Medical Marijuana-vs-Workers Compensation 

Following is an article posted on 9/19/16 by the Huffinton Post which talks about a study that looked into the states with approved medical marijuana laws and how they compared to the states that have yet to approve it.  The study is very interesting and could mean a change in how doctors look at medical marijuana and chronic pain relief.  

About six months ago I broke down and actually tried smoking CBD twice, using an electronic cigarette device.  What’s CBD you ask, “Cannabidiol—CBD—is a cannabis compound that has significant medical benefits, but does not make people feel “stoned” and can actually counteract the psychoactivity of THC.” https://www.projectcbd.org.  So people are getting the pain relief by taking CBD but not getting the stoned effect which comes from the THC in marijuana. If the study can obtain further data and confirm all of their finding this could lead to a new pain killer.
“HEALTHY LIVING, 9/19/16

Marijuana May Alleviate America’s Opioid Crisis, New Study Suggests

In 2014, more than 14,000 people ― nearly 40 per day ― died from overdoses of prescribed opiates.

Chris D’Angelo Associate Editor, HuffPost Hawaii

 Access to medical marijuana may be cutting down on the overall use of opioids, including prescription painkillers like OxyContin and Percocet, new research suggests. 

In a study, researchers from Columbia University’s Mailman School of Public Health analyzed traffic fatality data from 1999-2013 for 18 U.S states. They found that most states that passed medical marijuana laws saw an overall reduction in fatal crashes involving drivers who tested positive for opioids.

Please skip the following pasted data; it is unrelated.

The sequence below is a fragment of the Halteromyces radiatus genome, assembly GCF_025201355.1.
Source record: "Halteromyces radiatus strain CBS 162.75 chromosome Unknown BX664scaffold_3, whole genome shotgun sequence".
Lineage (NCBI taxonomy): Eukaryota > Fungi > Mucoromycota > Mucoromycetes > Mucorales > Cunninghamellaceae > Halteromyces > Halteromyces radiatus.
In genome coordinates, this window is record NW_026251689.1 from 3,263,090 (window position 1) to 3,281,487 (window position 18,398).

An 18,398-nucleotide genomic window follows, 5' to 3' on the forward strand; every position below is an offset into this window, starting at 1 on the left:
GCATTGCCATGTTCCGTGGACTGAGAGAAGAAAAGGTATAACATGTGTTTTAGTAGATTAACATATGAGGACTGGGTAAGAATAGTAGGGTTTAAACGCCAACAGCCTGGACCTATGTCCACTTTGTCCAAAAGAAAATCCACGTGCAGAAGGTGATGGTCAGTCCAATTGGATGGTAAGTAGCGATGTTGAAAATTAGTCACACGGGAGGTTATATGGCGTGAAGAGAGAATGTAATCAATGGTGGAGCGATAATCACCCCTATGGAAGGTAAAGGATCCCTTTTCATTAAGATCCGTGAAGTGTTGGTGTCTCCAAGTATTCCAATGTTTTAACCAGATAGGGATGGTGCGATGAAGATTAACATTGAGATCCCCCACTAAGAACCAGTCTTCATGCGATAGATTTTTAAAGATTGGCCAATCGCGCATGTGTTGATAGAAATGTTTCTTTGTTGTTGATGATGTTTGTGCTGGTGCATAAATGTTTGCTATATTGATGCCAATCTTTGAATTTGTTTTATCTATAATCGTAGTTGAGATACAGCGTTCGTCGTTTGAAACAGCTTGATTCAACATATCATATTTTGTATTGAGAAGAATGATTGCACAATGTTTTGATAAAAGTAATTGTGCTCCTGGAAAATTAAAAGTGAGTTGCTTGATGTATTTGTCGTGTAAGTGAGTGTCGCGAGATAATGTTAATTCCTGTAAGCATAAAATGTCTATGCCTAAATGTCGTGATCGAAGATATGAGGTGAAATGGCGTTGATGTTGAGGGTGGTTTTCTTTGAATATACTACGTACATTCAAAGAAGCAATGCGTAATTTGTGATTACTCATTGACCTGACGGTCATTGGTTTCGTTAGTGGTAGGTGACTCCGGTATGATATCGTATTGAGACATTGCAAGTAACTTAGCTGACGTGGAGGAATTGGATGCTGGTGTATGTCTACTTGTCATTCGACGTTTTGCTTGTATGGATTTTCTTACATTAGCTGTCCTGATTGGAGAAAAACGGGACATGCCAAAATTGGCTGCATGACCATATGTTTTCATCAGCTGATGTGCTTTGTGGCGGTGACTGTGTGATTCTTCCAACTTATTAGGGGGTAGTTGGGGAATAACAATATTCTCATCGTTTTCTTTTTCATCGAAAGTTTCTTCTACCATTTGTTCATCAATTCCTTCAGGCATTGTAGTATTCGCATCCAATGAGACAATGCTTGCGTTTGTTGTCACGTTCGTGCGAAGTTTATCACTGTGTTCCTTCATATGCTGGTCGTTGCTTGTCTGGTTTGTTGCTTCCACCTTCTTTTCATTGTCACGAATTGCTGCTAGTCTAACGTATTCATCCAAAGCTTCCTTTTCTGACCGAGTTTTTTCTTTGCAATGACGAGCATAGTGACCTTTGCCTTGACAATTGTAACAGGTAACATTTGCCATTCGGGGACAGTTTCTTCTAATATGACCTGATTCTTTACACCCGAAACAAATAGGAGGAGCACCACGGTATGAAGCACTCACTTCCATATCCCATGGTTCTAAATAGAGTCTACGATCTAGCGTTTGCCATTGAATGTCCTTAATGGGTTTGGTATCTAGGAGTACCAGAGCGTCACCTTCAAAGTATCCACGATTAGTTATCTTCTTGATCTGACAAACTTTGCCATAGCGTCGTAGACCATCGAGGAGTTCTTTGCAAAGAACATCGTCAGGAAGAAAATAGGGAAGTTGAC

“We would expect the adverse consequences of opioid use to decrease over time in states where medical marijuana use is legal, as individuals substitute marijuana for opioids in the treatment of severe or chronic pain,” lead author June H. Kim, a doctoral student at Mailman, said in a statement.

The study, published Thursday in the American Journal of Public Health, is among the first to look at the link between state medical marijuana laws and opioid use. Medical marijuana laws, the authors concluded, are “associated with reductions in opioid positivity among 21- to 40-year-old fatally injured drivers and may reduce opioid use and overdose.”

The United States is currently facing an epidemic of opioid painkiller abuse. Since 1999, opioid prescriptions and sales have quadrupled in the United States, a boom that the CDC said has “helped create and fuel” the current opioid abuse crisis. In 2014 alone, more than 14,000 people ― nearly 40 per day ― died from overdoses of prescribed opiates.
The Columbia study adds to a growing body of evidence showing cannabis can be an effective, alternative treatment for pain relief.
A 2014 study, for example, found that states with medical marijuana had fewer prescription painkiller overdose deaths than those without. And in July, researchers documented that states with medical marijuana saw a drop in prescription drugs, saving an estimated $165.2 million in Medicare costs.